Earlier this year, Smart Intern Floriane Rousse-Marquet looked into ways to blend analog and digital in order to create impactful and meaningful experiences. She shares her discoveries in the post below:
We love designing around the physical world because it gives us more sensory experiences to play with, relate to, and personalize in order to trigger strong emotional responses. The digital world, on the other hand, offers the benefit of being efficient. It allows scalability and the possibility to share what’s been created and experienced. It also offers the potential to learn and update in the background. So how can we find balance between the analog and the digital to maximize the emotional value of a product?
To answer this question, I started by analyzing media consumption (text, sound, image), looking for strengths and weaknesses for each category from an emotional point of view. For example, for sound, physical albums don’t let you transport your music the way you could with an MP3, but they allow for a richer gestural ritual. Albums are easily scratched, but because they are fragile you develop a deeper attachment to the object because you want to protect it. On the other hand, digital music allows for sharing, portability and easily navigating among songs and albums.
I tried to identify patterns and similarities that lead to an anticipated emotional response and a cherished product by leveraging the meaningful parts of the analog while harnessing the power of the digital. These are summarized in the 6 principles below.
1. Create rituals through the senses. Use different emotional triggers from the experience such as materials and shape, and enable a step-by-step discovery. Gesture matters. Letting people connect positively to an activity in a physical way builds memorable interactions.
2. Be conscious of the value of tangible things. Give objects character through unique forms and materials, and implement a sense of lifetime and age. Make the link between the medium and the content visible to create a feeling of responsibility and care over it.
3. Craft personality through the look and feel and the details to help build product identity.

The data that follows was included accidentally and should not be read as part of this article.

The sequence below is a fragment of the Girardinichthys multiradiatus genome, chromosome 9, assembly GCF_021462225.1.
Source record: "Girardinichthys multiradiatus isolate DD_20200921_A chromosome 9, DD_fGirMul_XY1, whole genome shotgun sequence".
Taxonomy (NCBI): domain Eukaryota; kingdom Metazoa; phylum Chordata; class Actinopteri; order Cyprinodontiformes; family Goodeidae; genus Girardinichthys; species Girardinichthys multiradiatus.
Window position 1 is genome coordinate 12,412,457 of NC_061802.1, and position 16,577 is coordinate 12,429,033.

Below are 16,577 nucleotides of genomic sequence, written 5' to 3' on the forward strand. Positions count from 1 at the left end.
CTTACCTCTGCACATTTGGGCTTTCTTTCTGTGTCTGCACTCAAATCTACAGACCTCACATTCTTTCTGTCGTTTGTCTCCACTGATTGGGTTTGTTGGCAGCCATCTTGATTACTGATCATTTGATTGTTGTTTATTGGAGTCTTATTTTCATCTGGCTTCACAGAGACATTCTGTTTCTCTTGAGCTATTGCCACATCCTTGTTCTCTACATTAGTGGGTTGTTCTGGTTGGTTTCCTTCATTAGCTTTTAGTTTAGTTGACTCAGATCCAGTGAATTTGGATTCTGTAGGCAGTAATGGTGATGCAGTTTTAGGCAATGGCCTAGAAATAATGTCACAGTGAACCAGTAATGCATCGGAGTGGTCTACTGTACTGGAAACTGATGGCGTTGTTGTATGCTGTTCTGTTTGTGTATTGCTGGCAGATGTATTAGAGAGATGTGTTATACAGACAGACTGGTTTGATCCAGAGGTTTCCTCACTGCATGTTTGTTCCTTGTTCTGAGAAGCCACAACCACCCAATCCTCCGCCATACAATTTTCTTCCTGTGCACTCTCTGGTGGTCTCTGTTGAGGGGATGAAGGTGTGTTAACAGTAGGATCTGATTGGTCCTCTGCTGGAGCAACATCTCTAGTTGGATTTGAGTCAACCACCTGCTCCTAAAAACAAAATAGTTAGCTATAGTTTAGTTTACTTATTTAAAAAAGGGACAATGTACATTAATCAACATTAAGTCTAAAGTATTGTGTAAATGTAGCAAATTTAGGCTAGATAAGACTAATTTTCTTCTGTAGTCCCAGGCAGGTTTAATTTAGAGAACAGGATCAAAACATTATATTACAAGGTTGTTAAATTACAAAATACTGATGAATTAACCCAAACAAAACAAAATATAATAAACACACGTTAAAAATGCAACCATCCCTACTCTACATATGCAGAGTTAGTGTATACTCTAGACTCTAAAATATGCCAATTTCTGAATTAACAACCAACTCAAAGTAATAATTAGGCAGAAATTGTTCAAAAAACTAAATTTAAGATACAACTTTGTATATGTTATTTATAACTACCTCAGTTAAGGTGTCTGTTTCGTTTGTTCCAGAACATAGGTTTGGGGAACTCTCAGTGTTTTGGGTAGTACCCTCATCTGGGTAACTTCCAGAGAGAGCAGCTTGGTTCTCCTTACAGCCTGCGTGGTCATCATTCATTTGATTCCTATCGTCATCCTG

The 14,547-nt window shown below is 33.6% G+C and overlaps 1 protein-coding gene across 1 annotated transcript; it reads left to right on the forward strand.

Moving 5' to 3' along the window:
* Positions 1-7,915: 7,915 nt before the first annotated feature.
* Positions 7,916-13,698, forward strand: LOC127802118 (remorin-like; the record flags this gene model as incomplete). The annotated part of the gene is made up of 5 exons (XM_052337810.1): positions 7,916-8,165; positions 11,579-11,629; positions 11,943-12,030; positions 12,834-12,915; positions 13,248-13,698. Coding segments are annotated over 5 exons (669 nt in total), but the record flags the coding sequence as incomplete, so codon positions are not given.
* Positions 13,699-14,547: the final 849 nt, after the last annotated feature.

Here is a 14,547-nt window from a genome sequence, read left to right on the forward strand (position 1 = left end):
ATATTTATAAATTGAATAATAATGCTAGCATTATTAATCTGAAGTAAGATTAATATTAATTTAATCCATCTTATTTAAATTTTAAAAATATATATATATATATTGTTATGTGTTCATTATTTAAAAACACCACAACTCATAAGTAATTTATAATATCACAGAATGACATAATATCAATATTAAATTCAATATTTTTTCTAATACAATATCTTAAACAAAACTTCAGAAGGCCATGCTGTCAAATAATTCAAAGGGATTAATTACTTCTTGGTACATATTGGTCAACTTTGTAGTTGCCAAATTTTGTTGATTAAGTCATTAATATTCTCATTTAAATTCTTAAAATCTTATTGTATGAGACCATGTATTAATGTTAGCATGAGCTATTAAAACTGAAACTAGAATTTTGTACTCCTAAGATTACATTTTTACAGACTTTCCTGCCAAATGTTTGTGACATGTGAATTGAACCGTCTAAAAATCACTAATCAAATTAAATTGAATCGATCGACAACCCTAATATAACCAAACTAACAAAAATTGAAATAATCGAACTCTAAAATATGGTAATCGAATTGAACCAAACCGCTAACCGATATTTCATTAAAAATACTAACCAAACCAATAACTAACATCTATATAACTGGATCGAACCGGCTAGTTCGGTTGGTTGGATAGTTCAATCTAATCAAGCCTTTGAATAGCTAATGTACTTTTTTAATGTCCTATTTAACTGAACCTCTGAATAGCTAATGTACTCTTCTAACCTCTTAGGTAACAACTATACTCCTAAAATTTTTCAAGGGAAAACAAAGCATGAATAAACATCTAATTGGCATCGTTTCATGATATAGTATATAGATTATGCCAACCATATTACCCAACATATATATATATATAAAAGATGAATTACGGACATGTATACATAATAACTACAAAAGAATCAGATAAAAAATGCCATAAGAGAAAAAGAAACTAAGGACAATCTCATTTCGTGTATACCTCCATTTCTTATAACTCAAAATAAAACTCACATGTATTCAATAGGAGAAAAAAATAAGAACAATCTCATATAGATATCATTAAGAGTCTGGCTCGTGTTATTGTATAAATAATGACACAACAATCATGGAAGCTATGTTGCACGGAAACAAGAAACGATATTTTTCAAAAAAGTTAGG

In Emotional Design Don Norman said,
“I value my teapots not only for their function for brewing tea, but because they are a sculptural artwork’ , ‘beyond the design of an object, there is a personal component as well’(…) we take pride in them, (…) because of the meaning they bring to our lives,’‘can I tell a story about it? Does it appeal to myself image, to my pride?’”
4. Offer the opportunity to create a personal mark. Take advantage the tangible manifestation of a physical action on the content, and highlight the data through display. The interface should be able to learn from you and help you empathize with the object.
5. Bring focus to the core experience. Define a limit to information coming in and the type of information given in order to offer a more curated experience.
6. Enable people to pass experiences on to one another by making the missing item visible when shared, giving a second life to the data and allowing people to share their experiences.
One key insight we gleaned is that the best digital experiences are enhanced by the platform they are in. Historically, so many digital experiences have been delivered through a single platform. The Internet of Things has the potential to release the tension between digital and analog by making digital more tangible. We believe that designers should break through the barriers of the screen. An object should be able to live on its own, not only through a virtual platform, and bring new forms of interaction between the user and her environment.
The diagram below summarizes the key moments of a physical book experience.
And this diagram has the key moments of the experience of an e-reader.